The Russian twist exercise targets the rotational muscles of the core. These muscles provide movement and stability during nearly all activities of daily life, particularly during sports such as golf, tennis, squash and running.
Lie on your back on the floor with your hips and knees bent to 90 degrees.
Slowly lower your legs together to one side.
Return to the start position, then repeat on the opposite side.
If you find this exercise too easy, increase the intensity by straightening your legs.
If this is proving too difficult, try not to lower your legs as far towards the floor. Even with a shorter range of movement, you will still feel the benefits of this exercise. Alternatively, reduce the challenge by placing the feet on a stability ball.
Now we have covered the fundamentals of mobility, stability and balance, we are ready to really get moving! In this section, we will look at how we can use movement and resistance to increase strength, power, balance, coordination and agility.
Using a range of exercises designed to challenge the body through each plane of movement, this section will improve your ability to perform everyday activities. The human body thinks and works in movements, not by individual muscles. Traditional approaches have favoured programmes to train separate muscle groups, such as the chest, back and shoulders, instead of training the patterns of movement that we use in everyday life.
Fixed-resistance machines found in health clubs are not geared towards improving how we function. They generally require you to sit or lie down, and rob the body of the need to stabilise itself during the exercise, something it simply must do in real life. Sitting down also increases toad through the spine and discs, which, when combined with poor technique or high loads, can be potentially dangerous. In short, they are bad news for most of us!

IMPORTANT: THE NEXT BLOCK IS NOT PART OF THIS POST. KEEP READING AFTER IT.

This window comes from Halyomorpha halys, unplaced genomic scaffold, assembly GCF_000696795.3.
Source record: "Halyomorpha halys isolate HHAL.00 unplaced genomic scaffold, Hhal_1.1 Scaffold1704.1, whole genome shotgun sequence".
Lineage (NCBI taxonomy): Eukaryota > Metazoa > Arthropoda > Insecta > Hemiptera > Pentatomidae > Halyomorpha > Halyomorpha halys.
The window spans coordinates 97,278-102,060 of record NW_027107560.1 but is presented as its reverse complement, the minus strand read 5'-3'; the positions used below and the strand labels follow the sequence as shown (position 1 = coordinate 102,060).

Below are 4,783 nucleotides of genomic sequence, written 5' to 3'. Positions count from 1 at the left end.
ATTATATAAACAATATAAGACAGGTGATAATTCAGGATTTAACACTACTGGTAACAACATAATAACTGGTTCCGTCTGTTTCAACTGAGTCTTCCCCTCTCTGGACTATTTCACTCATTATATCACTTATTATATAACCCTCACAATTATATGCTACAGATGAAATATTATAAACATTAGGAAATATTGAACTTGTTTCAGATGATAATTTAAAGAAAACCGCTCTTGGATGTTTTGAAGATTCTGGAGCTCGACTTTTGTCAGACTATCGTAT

Although there are those who may benefit from using machines, most people are better off working with freeweights and just their bodyweight in an environment that challenges the whole body in all planes of movement. This approach forms the basis of what I call movement-based resistance training (MBRT).
Rather than divide the body by muscles, we will be training it by the following movements: Squatting and bending Pushing
Lunging and stepping
By recreating movements that we use every day, we can develop strength, coordination, balance and power that transfers into everything we do, whether it is work, sport or simply carrying the shopping home. These movements make us use our bodyweight over added weight. You have to carry your bodyweight around with you all day, so why not train to be able to do this better? As we have already seen, strength without stability is useless in the real world. First, learn to support your